The diethyl ether-extracted organic compounds of 155 samples of unifloral grade New Zealand kamahi and honeydew honeys, and New Zealand and Norwegian erica honeys, together with a series of active and inactive manuka honeys were analysed using combined gas chromatography/mass spectrometry. It was found that Kamahi honey is characterized by the presence of 2,6-dimethylocta-3,7-diene-2,6-diol, meliracemoic acid, and kamahines A-C and these compounds were typically present at average levels of 31, 14, and 73 mg/kg of honey, respectively. 2,6-Dimethylocta-3,7-diene-2,6-diol was isolated and the structure of this compound was defined using one- and two-dimensional NMR analyses. The only recognizably distinct peak present in the honeydew honey profile was indole acetic acid. In this honey, a relatively low to moderate level of indole acetic acid, ranging from 0.9 to 9.1 mg/kg honey was detected. In the New Zealand erica honey samples, ericinic acid, isoericinic acid isomers (average levels 363 and 34 mg/kg respectively), trans,cis and trans,trans abscisic acid isomers (average levels 302 and 224 mg/kg respectively) and benzoic acid (average level 6950 mg/kg) were identified as floral marker compounds. Ericinic acid was isolated and the structure of this acid was defined using one-and two dimensional NMR analyses. Low levels of ericinic and isoericinic acids (average levels of 1.1 and 0.32mg/kg respectively) were detected in the Norwegian erica-rich honeys. The results presented here indicate that ericinic and isoericinic acids are likely to be universally present in erica honeys at levels which may range from as low as 1 mg/kg or less, as found in some Norwegian samples, to more than 100 mg/kg in some New Zealand samples. Two groups, namely a fingerprint pattern which characterized active Manuka honeys, and a fingerprint pattern that characterized inactive manuka honeys were identified. Some substances contributing to the GC/MS profile were found as marker compounds for the presence of unidentified substances responsible for the UMF activity. A statistically significant correlation was found between a small set of marker compounds (i.e. phenylacetic acid, 2-methoxyacetophenone, 2-methoxybenzoic, phenyllactic, octanedioic, cis-cinnamic, trans-cinnamic, nonanedioic, 4-methoxyphenyllactic and decanedioic acids and methyl syringate) and UMF activity of manuka honey. The best-fit marker compound regression equation (R= 0.92) was obtained for a set of pooled 30 moderate to high activity (UMF > 14.1) samples. It was shown that the marker compound regression equation is capable of predicting the approximate UMF activity in both active and inactive manuka and kanuka honey samples. The leaf oil profiles of manuka (L. scoparium) plants that yielded active and inactive manuka honeys were characterized using an adaption of the micro-scale extraction and GC/FID or GC/MS, technique developed by Brophy et al. (1989). Six major groups of volatile (steam distillable) compounds (monoterpenes, sesquiterpene hydrocarbons, oxygenated sesquiterpenes [excluding eudesmols], eudesmols, triketones, and nor-triketones) and 3 groups of non-volatile or semi-volatile compounds (flavonoids, grandiflorone and nor-grandiflorone) were recognized in the leaf oil components. The active manuka honeys do not appear to be derived uniquely, or predominantly, from a single leaf oil chemotype.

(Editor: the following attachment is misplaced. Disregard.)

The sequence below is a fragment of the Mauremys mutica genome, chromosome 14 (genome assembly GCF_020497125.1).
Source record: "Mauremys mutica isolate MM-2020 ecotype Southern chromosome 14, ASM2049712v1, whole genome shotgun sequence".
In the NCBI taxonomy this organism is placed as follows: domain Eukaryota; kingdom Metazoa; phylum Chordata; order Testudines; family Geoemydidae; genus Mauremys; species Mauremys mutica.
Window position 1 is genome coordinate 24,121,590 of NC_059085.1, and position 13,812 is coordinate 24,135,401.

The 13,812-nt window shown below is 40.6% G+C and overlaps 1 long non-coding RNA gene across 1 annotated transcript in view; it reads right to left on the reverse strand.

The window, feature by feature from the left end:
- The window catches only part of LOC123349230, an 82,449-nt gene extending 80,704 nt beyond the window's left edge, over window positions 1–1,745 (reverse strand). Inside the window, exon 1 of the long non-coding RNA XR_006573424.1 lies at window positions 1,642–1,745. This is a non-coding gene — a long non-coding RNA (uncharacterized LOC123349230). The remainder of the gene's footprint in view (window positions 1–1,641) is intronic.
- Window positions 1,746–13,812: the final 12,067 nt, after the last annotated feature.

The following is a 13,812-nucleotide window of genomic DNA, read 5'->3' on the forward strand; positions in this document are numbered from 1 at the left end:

Lis-Balchin, M., Hart, S. L., & Deans, S. G. (2000). Pharmacological and antimicrobial studies on different tea-tree oils (Melaleuca alternifolia, Leptospermum scoparium or Manuka and Kunzea ericoides or Kanuka), originating in Australia and New Zealand. Phytotherapy Research: PTR, 14(8), 623–629.